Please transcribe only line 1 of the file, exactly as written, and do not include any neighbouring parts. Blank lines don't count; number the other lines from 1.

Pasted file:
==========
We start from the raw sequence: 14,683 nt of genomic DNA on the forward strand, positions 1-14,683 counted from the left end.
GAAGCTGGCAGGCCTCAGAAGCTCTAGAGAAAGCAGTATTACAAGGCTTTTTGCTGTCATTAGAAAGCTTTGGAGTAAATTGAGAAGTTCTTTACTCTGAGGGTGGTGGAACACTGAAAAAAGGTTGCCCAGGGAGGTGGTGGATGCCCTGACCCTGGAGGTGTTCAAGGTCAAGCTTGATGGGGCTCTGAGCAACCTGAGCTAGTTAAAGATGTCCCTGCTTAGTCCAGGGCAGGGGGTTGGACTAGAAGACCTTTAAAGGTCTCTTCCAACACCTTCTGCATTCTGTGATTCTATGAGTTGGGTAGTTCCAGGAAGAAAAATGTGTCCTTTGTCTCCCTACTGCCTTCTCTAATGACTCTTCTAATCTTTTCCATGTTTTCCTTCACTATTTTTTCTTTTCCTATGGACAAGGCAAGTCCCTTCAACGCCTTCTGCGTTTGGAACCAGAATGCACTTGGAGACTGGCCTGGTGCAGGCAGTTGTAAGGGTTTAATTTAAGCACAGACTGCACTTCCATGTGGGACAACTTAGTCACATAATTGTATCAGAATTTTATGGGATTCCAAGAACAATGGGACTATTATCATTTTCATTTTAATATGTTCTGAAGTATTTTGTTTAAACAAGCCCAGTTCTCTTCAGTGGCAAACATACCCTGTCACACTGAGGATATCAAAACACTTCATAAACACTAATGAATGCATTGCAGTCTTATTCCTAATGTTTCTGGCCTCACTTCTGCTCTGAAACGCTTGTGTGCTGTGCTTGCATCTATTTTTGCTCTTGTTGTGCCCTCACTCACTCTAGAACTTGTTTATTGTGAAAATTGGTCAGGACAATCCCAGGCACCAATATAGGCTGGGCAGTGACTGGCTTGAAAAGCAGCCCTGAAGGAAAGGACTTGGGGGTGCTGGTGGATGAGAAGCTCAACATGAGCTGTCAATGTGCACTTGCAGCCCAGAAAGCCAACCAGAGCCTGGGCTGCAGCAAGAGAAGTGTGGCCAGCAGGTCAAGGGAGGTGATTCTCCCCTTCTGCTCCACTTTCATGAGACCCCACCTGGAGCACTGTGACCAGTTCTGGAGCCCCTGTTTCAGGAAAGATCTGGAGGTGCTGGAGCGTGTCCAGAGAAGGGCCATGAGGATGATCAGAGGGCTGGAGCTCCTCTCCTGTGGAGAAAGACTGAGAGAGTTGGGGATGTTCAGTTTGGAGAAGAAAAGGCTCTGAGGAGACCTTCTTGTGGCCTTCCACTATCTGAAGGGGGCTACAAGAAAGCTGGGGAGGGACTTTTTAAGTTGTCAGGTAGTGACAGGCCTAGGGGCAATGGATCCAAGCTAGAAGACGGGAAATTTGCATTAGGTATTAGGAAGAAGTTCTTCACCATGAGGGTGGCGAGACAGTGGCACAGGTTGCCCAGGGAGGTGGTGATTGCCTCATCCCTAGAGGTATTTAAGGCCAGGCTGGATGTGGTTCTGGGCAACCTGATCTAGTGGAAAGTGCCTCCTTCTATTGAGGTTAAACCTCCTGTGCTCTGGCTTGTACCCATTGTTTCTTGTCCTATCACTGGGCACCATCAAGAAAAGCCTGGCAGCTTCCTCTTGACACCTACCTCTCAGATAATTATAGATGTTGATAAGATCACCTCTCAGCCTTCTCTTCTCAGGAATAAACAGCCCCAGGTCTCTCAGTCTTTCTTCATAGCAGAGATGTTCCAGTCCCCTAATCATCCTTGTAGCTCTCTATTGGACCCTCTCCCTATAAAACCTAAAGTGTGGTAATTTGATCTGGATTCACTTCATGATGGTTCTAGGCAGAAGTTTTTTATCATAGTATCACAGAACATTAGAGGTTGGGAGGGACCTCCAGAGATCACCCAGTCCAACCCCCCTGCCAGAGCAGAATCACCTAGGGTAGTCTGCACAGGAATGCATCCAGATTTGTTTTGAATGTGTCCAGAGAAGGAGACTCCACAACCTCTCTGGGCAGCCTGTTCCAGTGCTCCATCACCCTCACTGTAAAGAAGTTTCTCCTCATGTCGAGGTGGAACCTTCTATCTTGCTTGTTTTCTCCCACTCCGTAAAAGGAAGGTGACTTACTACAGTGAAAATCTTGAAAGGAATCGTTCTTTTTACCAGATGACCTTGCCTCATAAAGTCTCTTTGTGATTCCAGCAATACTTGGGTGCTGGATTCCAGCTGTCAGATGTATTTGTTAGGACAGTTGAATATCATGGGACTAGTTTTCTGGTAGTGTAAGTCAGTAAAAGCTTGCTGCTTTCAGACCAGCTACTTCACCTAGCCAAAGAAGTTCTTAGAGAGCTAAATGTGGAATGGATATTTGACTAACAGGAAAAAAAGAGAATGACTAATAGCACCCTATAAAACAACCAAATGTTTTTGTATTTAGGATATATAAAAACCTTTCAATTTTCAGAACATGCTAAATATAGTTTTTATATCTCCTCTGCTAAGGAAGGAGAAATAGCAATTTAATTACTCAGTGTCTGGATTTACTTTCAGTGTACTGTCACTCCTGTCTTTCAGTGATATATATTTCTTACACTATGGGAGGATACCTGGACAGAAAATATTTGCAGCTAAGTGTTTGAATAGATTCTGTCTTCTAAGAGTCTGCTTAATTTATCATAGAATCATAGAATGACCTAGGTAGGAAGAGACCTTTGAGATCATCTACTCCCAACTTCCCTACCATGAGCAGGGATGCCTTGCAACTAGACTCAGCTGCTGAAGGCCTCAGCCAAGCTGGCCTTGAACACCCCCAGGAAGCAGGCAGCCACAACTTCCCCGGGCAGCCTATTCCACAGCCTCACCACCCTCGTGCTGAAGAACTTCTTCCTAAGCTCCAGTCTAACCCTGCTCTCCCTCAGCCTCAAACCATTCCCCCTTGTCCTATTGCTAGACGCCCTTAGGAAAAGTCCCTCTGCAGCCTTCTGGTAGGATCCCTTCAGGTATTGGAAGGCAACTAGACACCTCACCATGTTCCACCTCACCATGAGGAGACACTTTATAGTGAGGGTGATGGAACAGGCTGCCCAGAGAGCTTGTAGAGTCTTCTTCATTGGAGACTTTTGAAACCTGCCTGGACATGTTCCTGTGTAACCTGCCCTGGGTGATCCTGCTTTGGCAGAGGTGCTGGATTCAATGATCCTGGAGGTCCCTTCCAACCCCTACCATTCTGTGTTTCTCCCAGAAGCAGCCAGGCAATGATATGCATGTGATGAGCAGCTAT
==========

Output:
We start from the raw sequence: 14,683 nt of genomic DNA on the forward strand, positions 1-14,683 counted from the left end.